CONCORD, Calif.--(BUSINESS WIRE)--Cerus Corporation (Nasdaq: CERS) announced that results from SPARC, the Company’s European Phase 3 study evaluating the efficacy and safety of INTERCEPT-treated red blood cells (RBCs) in thalassemia major patients, were presented today at the 23rd Congress of European Hematology Association (EHA) in Stockholm Sweden in a poster presentation entitled, “A Randomized, Controlled, Phase III Study to Evaluate S-303/Glutathione Pathogen-Inactivated Red Blood Cells in Thalassemia Major Patients (SPARC).” Thalassemia major patients require life-long RBC transfusions to prevent bone marrow expansion and correct anemia but may impact iron (Fe) balance and the need for chelation therapy. Hemoglobin (Hb) consumption (grams/kg/day) is an important measure of clinical efficacy because each gram of Hb carries a burden of 3.5mg of Fe.
“We are pleased to present these data from the SPARC study at EHA, one of the premier scientific meetings targeted at the European hematology community,” said Dr. Richard Benjamin, Cerus’ chief medical officer. “Patients in need of chronic transfusions of red blood cells are at elevated risk of transfusion transmitted infections (TTI) from existing and emerging pathogens. We believe the INTERCEPT-treated RBCs have the potential to reduce the risk of TTI and improve patient care.”
SPARC was a randomized, controlled, double blinded non-inferiority study. Subjects were randomized to sequential treatment periods of INTERCEPT-treated RBCs and conventional RBCs with cross over to the other treatment upon completion of the first treatment period. Each treatment period consisted of six transfusion episodes over approximately 5 to 6 months. Patients maintained their targeted transfusion threshold as medically indicated before and during the study period. The primary efficacy endpoint was red blood cell Hb consumption over four transfusion episodes in each treatment period expressed as the total Hb mass transfused per subject, adjusted for body weight and time. The pre-determined non-inferiority margin was 15%. The primary safety endpoint was treatment-emergent antibodies with confirmed specificity to INTERCEPT-treated RBC. Patients were enrolled at two sites in Italy and one site in Turkey.
A total of 81 patients with a mean age of 26.1 ± 8.1 years (range 10-44) were transfused. On an intent-to-treat basis, total mean Hb consumption in the evaluation period was 0.113 ± 0.04 g/kg/day in the INTERCPT arm compared to 0.111 ± 0.04 g/kg/day in the control arm. The primary efficacy endpoint was achieved, with a mean treatment difference of 0.002 g/kg/day (1.8%), well below the pre-determined 15% inferiority margin (<0.017g/kg/day). The primary safety endpoint also was achieved with no treatment emergent antibodies with confirmed specificity to INTERCEPT-treated RBCs or RBC antigens. Adverse events were balanced between Test and Control periods. There were no deaths, grade 4 (life-threatening or disabling) adverse events, or events deemed certain or likely related to INTERCEPT-treated RBCs.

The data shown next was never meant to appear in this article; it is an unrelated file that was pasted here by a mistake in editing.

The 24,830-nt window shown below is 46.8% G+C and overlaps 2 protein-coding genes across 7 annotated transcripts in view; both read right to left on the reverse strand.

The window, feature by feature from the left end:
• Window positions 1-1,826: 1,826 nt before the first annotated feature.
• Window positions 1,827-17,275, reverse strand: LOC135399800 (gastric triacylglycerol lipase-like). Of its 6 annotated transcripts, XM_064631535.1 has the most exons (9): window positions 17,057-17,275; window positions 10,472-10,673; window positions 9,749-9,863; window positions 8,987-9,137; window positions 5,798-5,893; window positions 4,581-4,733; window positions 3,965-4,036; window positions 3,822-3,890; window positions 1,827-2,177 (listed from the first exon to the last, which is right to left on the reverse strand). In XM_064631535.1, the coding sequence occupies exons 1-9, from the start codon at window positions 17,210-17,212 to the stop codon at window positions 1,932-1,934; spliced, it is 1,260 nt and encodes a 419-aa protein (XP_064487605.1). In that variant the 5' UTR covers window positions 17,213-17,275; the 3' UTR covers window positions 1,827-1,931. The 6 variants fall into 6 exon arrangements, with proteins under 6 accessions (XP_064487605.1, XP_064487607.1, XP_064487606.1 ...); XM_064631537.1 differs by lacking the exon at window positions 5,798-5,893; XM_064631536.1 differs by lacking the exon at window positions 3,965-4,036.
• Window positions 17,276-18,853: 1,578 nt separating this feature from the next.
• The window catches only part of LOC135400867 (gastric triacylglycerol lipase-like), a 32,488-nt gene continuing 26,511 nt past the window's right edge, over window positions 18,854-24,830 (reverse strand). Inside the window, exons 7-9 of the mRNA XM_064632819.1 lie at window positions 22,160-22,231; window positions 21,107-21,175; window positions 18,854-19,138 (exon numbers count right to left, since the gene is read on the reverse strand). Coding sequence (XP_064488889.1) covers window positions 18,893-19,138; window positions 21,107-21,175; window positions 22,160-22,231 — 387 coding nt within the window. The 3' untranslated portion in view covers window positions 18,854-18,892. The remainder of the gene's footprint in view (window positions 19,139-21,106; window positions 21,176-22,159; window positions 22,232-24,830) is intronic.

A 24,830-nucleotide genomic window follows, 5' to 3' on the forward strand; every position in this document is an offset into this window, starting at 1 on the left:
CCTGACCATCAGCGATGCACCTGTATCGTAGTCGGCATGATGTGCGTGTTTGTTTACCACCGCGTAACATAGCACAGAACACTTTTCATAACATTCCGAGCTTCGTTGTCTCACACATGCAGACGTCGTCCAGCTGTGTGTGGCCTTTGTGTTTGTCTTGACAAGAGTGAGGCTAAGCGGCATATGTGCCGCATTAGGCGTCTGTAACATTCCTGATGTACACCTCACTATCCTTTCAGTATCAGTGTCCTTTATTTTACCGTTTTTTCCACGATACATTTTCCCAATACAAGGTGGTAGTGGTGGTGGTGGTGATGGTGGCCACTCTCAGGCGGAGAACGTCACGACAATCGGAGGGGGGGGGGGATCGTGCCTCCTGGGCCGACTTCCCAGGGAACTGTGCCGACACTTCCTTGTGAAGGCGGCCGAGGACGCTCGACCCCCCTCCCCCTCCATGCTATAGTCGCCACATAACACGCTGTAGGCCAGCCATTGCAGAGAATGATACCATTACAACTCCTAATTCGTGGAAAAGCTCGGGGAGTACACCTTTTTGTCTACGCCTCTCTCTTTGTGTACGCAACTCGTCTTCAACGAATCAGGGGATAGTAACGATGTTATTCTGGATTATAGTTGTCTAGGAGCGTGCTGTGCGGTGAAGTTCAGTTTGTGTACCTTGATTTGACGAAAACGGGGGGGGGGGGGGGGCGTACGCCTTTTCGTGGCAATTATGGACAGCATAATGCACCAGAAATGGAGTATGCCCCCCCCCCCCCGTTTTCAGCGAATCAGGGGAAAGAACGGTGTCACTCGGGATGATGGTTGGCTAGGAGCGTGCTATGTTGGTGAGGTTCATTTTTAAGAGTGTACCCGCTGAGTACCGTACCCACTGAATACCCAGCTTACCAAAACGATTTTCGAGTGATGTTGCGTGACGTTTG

Cerus Corporation is a biomedical products company focused in the field of blood transfusion safety. The INTERCEPT Blood System is designed to reduce the risk of transfusion-transmitted infections by inactivating a broad range of pathogens such as viruses, bacteria and parasites that may be present in donated blood. The nucleic acid targeting mechanism of action of the INTERCEPT treatment is designed to inactivate established transfusion threats, such as hepatitis B and C, HIV, West Nile virus and bacteria, as well as emerging pathogens such as chikungunya, malaria and dengue. Cerus currently markets and sells the INTERCEPT Blood System for both platelets and plasma in the United States, Europe, the Commonwealth of Independent States, the Middle East and selected countries in other regions around the world. The INTERCEPT Red Blood Cell system is in clinical development. See http://www.cerus.com for information about Cerus.
INTERCEPT and the INTERCEPT Blood System are trademarks of Cerus Corporation.